Stress is a common feeder of depression and most people find their thinking becomes more negative when they feel under stress. Negative thinking taps into negative memories and feeds negative thoughts about yourself and your future. Negative thinking alone can be debilitating and because of this it is worth considering some strategies to prevent negative thoughts from taking control.
Reinterpret: Every situation lends itself to a variety of possible interpretations. A predisposition to interpreting situations negatively can influence our sense of competence and personal effectiveness. For this reason cognitive therapists encourage people with these tendencies to actively interrupt their own thought processes and to interpret a negatively perceived situation in a more positive or more neutral light.
Stop Jumping to Conclusions: This extends the interpretation theme by pointing out the tendency for negative thinkers to evaluate situations both rapidly and negatively. There are all sorts of ways we jump to conclusions. The tendency towards blame is very common. Blaming others or blaming oneself is invariably only a part of the total picture as to why something has gone wrong. Blaming is a form of easy thinking. If we see a minor collision between two cars most people will attribute some form of blame to one or both drivers. The reality is we often don't really know the background to the collision and we're mistaking feelings for facts. A more constructive approach is to remain neutral or to consider the raft of other possibilities.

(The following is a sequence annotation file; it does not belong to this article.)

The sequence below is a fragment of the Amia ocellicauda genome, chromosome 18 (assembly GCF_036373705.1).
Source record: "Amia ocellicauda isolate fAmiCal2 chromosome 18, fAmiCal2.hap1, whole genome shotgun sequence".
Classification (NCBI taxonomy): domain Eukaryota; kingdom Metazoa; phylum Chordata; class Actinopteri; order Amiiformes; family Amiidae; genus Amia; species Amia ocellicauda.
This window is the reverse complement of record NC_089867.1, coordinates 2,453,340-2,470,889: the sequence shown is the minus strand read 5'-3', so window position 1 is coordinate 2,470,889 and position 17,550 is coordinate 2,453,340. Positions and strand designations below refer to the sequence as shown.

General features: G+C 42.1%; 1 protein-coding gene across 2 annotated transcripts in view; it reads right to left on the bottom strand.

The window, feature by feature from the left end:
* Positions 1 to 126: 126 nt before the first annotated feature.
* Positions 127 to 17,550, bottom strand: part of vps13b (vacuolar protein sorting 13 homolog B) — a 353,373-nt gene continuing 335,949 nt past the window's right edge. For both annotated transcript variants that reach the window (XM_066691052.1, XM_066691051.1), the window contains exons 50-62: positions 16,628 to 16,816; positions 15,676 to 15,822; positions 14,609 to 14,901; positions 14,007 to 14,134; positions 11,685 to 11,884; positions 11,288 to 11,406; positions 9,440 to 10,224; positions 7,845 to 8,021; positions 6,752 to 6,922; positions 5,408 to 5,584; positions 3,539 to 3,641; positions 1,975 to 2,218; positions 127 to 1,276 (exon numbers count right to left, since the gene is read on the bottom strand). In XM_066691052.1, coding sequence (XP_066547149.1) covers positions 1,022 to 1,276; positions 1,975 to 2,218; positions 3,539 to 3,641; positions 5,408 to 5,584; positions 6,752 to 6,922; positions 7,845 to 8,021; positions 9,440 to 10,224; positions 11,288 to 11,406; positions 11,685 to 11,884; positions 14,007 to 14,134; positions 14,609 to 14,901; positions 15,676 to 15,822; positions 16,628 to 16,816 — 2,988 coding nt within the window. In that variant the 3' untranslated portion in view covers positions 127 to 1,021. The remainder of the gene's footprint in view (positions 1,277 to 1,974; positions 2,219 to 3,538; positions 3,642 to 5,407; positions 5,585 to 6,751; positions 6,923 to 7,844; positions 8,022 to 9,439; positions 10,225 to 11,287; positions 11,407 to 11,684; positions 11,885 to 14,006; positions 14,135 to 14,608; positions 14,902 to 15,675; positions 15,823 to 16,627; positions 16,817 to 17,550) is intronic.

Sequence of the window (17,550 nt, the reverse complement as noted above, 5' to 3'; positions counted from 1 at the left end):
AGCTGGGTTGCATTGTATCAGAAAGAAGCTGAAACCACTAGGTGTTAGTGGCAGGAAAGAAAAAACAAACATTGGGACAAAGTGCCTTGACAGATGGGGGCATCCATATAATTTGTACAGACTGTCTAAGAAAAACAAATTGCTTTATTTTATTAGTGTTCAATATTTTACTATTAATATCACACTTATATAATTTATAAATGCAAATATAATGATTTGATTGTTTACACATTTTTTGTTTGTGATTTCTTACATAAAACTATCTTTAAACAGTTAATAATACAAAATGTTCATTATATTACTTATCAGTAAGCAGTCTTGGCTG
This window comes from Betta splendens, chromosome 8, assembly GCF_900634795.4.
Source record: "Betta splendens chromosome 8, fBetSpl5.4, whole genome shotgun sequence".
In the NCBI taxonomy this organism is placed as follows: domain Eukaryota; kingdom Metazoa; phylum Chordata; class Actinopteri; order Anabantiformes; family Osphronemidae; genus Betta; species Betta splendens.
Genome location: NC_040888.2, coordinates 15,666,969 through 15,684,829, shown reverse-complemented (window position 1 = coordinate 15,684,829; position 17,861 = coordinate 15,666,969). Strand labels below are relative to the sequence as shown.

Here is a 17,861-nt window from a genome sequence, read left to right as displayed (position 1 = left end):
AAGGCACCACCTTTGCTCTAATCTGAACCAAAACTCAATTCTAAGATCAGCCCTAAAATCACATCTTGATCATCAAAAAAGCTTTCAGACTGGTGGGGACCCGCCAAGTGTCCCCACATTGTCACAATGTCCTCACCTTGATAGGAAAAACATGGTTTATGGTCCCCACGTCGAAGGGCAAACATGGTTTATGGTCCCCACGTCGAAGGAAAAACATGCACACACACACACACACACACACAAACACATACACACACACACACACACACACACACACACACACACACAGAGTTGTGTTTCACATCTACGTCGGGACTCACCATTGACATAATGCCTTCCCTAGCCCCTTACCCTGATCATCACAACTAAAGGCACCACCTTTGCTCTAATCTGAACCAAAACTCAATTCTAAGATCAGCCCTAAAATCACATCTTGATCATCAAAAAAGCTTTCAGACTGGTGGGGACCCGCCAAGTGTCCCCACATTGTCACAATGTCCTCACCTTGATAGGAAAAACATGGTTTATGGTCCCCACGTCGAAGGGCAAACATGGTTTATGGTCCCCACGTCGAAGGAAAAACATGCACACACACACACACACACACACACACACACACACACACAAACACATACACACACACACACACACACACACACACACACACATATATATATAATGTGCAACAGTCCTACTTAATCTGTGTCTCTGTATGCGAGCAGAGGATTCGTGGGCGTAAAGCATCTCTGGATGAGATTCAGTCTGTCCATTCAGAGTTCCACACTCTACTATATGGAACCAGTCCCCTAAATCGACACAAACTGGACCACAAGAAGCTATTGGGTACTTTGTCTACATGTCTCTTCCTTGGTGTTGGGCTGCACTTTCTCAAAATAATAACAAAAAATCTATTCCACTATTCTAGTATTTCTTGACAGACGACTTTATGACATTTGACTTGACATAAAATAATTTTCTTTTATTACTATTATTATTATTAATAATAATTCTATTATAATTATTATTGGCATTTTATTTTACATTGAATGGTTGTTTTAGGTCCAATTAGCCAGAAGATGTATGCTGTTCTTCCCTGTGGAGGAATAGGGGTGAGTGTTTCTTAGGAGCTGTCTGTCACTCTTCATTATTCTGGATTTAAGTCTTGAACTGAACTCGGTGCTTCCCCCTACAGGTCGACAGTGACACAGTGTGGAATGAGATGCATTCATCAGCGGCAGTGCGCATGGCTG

Form a Perspective: When people feel down, or are perhaps slipping towards depression, there is an increased tendency to see things in black and white terms and to magnify the negative aspects to a status they really don't deserve. The most common ways people lose perspective is by over-generalizing and catastrophizing. Over-generalizing refers to the process of reaching sweeping conclusions based on assumption or fairly flimsy evidence. Catastrophic thinking refers to the ways negative thinking can blow things way out of proportion. A clue to whether you think catastrophically is to listen to the language you use. Maybe things are ‘always wrong', or ‘terrible' or ‘a complete disaster'. Simply thinking about using a more measured and accurate tone can actually make you feel better.
Reduce the Extremes: Extreme thinking comes with depression. This is a form of thinking that seems to rule out gray areas and focuses mainly on the black. Is that person really so bad? Are you really useless? Isn't fallibility a natural part of the human condition? Is it such a terrible thing that you can't cook as well as that other person? A lot of people might prefer to be better, or wiser, or wittier than they are, but these should realistically be seen as things we might choose to strive towards, or admire in others, rather than become a millstone around our necks.
Set Realistic Goals: When you start to question and challenge your own negative thinking you may find that you start to uncover problems that need solving. If this is the case always ensure you set an attainable goal. A big issue may need some thought and may need to be broken down into smaller stages. Make sure the stages are attainable otherwise the lack of attainment may simply feedback into your thinking as a failure.